As soon as the hour for lessons was over, Prince Karim and Prince Amyn would take me to their garden and tell me all about their cultivation.
“We have planted many different flowers along the paths. When all the flowers bloom, the paths will change their colour and we shall be very pleased,” they said.
As we were talking, we were joined by Miss Lyon. The Princes told her about their various plants and showed them to her.
As it was hot, Miss Lyon told the Princes to go and put on their hats. They ran into the bungalow, put on their hats and rode off on their bicycles to play tennis.
STORY #3: RECITATION OF IDD NAMAZ AT AGE 7, AND REPEATED IDD MUBARAK HAND SHAKES
“There were many children who attended the Idd Namaz. Most of these children came to wish us Idd Mubarak and shake hands with us. Among these children were some who shook hands with us and then, greatly excited, came back for a second handshake.” — Prince Amyn
Prince Karim Aga Khan leading the Idd ul Ftir prayers in Nairobi in 1944. Photo: 25 Years in Pictures. Islamic Publications, London, UK, Volume 1.
Prince Karim first recited the Idd Namaz in public in his childhood, at the age of seven, at Nairobi Chief Jamatkhana. It had been announced in the Jamatkhana the previous day that Prince Karim would lead the Idd Namaz at 10 a.m. All Ismailis were delighted when they heard the announcement.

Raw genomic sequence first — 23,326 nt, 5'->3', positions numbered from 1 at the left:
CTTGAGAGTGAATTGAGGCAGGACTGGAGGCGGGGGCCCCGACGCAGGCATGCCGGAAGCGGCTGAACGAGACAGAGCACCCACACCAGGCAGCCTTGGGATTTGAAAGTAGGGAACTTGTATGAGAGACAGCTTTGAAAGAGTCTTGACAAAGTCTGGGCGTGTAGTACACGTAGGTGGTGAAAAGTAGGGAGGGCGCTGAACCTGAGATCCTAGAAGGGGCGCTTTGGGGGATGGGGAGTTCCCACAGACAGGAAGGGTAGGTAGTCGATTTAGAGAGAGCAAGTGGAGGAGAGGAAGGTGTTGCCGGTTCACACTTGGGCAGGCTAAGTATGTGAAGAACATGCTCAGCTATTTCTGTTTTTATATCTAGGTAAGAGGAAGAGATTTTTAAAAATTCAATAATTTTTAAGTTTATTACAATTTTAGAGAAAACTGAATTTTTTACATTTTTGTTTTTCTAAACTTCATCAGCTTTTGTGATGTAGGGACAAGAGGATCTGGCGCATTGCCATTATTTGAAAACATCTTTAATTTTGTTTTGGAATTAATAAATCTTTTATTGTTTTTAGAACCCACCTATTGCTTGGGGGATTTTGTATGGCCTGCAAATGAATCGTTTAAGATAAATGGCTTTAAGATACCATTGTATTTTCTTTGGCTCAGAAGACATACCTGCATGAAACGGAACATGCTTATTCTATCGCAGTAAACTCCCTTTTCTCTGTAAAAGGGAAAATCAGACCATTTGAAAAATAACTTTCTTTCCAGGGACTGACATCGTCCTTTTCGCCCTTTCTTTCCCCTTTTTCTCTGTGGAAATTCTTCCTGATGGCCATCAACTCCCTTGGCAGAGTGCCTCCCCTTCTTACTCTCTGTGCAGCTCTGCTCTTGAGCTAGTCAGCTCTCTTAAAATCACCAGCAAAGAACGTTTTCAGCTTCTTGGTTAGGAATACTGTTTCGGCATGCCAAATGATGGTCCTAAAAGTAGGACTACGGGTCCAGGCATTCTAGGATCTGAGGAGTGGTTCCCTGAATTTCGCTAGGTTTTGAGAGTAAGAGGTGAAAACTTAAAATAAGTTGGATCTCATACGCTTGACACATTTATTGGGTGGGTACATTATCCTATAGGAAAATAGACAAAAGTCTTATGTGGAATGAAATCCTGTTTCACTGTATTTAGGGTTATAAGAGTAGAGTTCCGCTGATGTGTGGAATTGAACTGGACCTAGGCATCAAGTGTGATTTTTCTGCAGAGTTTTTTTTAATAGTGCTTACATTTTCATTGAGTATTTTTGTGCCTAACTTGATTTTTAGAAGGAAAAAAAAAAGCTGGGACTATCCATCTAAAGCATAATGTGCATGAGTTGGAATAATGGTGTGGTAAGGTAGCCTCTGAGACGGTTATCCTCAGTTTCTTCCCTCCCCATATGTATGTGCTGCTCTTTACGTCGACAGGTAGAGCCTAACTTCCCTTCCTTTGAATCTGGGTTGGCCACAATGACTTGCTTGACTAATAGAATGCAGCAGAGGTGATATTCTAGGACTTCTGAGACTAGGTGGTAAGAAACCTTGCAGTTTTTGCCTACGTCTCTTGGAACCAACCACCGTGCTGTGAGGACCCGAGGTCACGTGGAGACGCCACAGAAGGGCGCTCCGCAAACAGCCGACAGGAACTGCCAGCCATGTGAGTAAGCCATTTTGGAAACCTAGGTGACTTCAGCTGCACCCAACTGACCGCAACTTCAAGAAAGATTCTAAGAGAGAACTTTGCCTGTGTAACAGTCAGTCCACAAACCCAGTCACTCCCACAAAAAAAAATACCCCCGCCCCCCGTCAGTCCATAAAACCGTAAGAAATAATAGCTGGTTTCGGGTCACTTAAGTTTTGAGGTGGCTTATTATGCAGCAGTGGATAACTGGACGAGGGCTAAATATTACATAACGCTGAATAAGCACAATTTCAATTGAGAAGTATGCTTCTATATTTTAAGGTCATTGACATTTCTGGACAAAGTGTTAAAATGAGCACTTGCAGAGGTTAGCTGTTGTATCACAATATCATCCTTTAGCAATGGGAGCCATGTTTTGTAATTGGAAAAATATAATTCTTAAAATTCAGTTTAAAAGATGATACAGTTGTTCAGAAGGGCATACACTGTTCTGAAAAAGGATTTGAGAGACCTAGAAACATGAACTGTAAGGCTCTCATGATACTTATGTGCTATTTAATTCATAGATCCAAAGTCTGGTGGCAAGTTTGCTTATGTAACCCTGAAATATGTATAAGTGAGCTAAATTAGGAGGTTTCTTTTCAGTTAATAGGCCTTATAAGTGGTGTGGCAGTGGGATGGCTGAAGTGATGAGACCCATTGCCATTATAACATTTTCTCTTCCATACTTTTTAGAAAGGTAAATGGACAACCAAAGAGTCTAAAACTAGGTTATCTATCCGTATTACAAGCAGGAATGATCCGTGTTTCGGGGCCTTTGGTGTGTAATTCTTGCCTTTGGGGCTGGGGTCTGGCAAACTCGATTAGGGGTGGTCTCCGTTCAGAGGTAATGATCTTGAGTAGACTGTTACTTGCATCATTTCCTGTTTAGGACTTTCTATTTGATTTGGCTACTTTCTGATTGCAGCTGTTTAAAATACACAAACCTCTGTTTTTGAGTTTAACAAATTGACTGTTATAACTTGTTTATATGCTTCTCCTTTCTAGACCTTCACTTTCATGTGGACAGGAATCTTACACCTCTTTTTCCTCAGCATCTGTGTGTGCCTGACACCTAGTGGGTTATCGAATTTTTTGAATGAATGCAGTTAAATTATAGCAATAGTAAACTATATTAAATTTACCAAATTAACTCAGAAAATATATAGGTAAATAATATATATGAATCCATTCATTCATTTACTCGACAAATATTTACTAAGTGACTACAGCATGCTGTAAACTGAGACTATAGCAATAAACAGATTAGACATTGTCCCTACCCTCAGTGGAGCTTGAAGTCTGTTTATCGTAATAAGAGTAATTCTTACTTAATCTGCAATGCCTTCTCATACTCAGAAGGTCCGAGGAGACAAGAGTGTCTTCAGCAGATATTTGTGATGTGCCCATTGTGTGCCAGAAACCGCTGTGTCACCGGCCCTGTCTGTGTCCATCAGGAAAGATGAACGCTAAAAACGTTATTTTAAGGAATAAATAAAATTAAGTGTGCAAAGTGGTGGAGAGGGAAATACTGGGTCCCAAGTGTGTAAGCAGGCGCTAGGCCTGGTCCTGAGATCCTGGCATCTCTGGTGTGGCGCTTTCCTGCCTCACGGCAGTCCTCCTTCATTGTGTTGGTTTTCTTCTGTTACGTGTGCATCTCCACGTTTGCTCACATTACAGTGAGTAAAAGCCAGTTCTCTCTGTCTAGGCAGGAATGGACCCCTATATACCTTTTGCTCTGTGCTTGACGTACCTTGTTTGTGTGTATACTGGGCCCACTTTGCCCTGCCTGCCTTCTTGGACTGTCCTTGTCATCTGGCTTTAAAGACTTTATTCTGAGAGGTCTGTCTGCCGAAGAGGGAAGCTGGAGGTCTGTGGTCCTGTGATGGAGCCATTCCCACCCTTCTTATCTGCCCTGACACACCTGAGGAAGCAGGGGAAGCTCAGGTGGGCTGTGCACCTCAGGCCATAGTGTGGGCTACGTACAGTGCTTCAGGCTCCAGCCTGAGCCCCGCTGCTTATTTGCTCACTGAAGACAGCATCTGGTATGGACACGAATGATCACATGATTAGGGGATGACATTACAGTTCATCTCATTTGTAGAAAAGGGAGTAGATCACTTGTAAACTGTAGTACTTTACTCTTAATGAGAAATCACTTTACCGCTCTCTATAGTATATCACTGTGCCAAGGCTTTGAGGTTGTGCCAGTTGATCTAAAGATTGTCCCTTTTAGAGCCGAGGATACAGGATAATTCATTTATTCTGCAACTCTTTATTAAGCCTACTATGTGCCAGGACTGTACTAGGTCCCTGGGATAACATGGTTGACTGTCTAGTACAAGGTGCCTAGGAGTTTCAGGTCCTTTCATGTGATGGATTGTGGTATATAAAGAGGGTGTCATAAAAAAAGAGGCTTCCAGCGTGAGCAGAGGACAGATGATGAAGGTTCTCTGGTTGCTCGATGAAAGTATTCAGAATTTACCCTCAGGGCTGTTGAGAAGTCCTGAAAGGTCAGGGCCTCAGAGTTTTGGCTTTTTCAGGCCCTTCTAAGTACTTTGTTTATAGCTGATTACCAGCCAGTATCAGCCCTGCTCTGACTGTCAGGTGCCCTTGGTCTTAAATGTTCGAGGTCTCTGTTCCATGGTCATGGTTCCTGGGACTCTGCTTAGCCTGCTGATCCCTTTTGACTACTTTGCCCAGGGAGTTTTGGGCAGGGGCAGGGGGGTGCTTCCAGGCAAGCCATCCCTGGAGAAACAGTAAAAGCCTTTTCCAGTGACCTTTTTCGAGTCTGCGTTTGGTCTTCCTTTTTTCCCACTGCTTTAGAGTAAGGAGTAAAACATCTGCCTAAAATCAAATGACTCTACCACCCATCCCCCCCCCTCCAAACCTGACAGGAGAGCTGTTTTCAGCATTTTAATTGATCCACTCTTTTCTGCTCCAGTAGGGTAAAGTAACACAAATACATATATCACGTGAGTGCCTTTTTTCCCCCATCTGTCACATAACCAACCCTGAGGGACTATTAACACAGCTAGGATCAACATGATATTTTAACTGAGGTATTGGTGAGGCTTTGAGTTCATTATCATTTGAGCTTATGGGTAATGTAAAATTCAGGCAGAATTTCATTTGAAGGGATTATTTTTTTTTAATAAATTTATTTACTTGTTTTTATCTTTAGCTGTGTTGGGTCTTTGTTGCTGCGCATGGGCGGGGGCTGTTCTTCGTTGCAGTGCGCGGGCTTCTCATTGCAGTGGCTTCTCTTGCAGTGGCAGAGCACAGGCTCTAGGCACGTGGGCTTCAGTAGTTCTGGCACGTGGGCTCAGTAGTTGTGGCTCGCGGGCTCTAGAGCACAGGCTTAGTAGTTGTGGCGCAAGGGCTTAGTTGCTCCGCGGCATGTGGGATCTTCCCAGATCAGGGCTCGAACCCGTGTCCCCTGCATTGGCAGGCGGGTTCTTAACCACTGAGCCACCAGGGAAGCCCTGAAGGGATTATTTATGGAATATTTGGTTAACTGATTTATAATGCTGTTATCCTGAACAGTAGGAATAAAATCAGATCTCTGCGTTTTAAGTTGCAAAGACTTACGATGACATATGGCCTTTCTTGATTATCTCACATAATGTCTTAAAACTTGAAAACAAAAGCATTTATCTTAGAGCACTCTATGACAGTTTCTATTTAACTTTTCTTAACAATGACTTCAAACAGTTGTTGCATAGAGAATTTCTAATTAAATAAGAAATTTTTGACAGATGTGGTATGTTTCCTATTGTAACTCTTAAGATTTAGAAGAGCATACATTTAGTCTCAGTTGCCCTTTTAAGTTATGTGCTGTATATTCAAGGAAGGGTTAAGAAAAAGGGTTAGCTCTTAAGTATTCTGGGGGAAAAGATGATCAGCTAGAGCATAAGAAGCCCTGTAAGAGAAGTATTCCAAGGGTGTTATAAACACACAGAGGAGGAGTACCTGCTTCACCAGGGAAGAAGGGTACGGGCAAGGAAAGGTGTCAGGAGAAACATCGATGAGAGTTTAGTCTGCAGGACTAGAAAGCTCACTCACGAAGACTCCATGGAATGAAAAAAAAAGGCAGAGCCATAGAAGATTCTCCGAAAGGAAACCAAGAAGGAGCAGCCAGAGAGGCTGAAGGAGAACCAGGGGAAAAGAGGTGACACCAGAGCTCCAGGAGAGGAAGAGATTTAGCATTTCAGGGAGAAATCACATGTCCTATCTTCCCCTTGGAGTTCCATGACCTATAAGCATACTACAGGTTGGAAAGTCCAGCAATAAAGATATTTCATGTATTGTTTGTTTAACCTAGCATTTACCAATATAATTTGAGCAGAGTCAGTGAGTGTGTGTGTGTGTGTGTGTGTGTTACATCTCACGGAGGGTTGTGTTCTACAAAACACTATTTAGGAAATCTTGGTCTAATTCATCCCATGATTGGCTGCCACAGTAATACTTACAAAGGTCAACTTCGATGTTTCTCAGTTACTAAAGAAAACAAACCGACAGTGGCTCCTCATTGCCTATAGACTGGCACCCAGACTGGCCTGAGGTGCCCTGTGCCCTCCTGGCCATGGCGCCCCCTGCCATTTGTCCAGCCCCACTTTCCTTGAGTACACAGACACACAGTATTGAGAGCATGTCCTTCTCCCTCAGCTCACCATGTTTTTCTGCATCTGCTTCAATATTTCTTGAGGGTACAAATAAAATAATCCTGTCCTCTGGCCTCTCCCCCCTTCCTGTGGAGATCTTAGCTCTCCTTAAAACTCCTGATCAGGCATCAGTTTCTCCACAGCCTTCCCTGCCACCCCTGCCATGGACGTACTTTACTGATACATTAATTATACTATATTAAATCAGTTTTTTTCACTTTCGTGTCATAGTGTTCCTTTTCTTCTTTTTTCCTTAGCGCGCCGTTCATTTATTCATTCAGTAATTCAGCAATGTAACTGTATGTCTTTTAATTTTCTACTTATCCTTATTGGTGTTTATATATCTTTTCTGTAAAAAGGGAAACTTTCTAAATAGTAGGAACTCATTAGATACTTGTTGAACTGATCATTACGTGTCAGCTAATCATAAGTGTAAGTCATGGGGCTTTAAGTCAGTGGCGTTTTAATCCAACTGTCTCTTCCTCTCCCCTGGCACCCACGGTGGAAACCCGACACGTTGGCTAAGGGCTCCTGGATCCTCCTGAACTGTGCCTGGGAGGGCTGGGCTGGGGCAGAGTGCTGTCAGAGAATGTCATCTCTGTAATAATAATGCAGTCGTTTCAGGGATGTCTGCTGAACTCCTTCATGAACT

Next day was Idd-ul Fitr. Early in the morning all Ismailis arrived dressed up in their best clothes. The officers all wore golden red gowns. This was a very unique occasion and everyone’s heart was filled with inner happiness.
At 10 a.m, Prince Karim arrived at the Main Jamatkhana on Government Road with his brother Prince Amyn. The Jamat’s chief officers welcomed the Princes.
Prince Karim took his place in front of the Jamat and recited the Namaz. Then Prince Karim and Prince Amyn stood in line with the officers and for hours shook hands with Ismaili brethren and wished them ‘Idd Mubarak’.
They gladdened the hearts of thousands of people who will never forget the ‘Idd Mubarak’ uttered by Prince Karim.